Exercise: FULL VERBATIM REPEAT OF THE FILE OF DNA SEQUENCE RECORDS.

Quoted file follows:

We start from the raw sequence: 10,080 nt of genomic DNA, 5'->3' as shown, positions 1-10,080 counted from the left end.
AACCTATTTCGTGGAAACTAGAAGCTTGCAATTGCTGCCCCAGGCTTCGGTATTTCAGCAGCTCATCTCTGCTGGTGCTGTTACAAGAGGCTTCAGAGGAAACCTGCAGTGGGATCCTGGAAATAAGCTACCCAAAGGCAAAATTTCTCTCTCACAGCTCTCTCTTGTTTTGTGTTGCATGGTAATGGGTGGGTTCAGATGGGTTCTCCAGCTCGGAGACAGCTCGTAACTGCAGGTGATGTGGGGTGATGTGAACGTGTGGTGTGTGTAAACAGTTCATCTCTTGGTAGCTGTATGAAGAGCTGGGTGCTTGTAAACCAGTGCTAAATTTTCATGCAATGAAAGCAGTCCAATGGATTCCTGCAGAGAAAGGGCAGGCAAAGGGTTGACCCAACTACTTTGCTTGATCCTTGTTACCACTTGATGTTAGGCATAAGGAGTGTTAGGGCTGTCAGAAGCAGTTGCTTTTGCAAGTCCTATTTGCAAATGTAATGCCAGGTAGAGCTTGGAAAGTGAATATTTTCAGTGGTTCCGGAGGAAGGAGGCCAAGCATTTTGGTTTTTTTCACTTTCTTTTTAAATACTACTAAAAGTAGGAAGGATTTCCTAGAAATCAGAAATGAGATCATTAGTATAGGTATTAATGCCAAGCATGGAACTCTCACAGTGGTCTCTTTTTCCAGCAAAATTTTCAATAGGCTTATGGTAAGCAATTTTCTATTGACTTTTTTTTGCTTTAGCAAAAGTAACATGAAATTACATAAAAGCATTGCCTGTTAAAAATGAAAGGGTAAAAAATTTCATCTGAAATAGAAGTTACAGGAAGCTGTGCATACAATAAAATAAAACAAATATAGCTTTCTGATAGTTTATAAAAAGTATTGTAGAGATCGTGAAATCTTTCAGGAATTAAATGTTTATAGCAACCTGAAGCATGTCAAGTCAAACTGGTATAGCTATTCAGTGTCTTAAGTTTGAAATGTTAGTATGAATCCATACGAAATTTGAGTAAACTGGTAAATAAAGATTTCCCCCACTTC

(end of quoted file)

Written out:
We start from the raw sequence: 10,080 nt of genomic DNA, 5'->3' as shown, positions 1-10,080 counted from the left end.
AACCTATTTCGTGGAAACTAGAAGCTTGCAATTGCTGCCCCAGGCTTCGGTATTTCAGCAGCTCATCTCTGCTGGTGCTGTTACAAGAGGCTTCAGAGGAAACCTGCAGTGGGATCCTGGAAATAAGCTACCCAAAGGCAAAATTTCTCTCTCACAGCTCTCTCTTGTTTTGTGTTGCATGGTAATGGGTGGGTTCAGATGGGTTCTCCAGCTCGGAGACAGCTCGTAACTGCAGGTGATGTGGGGTGATGTGAACGTGTGGTGTGTGTAAACAGTTCATCTCTTGGTAGCTGTATGAAGAGCTGGGTGCTTGTAAACCAGTGCTAAATTTTCATGCAATGAAAGCAGTCCAATGGATTCCTGCAGAGAAAGGGCAGGCAAAGGGTTGACCCAACTACTTTGCTTGATCCTTGTTACCACTTGATGTTAGGCATAAGGAGTGTTAGGGCTGTCAGAAGCAGTTGCTTTTGCAAGTCCTATTTGCAAATGTAATGCCAGGTAGAGCTTGGAAAGTGAATATTTTCAGTGGTTCCGGAGGAAGGAGGCCAAGCATTTTGGTTTTTTTCACTTTCTTTTTAAATACTACTAAAAGTAGGAAGGATTTCCTAGAAATCAGAAATGAGATCATTAGTATAGGTATTAATGCCAAGCATGGAACTCTCACAGTGGTCTCTTTTTCCAGCAAAATTTTCAATAGGCTTATGGTAAGCAATTTTCTATTGACTTTTTTTTGCTTTAGCAAAAGTAACATGAAATTACATAAAAGCATTGCCTGTTAAAAATGAAAGGGTAAAAAATTTCATCTGAAATAGAAGTTACAGGAAGCTGTGCATACAATAAAATAAAACAAATATAGCTTTCTGATAGTTTATAAAAAGTATTGTAGAGATCGTGAAATCTTTCAGGAATTAAATGTTTATAGCAACCTGAAGCATGTCAAGTCAAACTGGTATAGCTATTCAGTGTCTTAAGTTTGAAATGTTAGTATGAATCCATACGAAATTTGAGTAAACTGGTAAATAAAGATTTCCCCCACTTC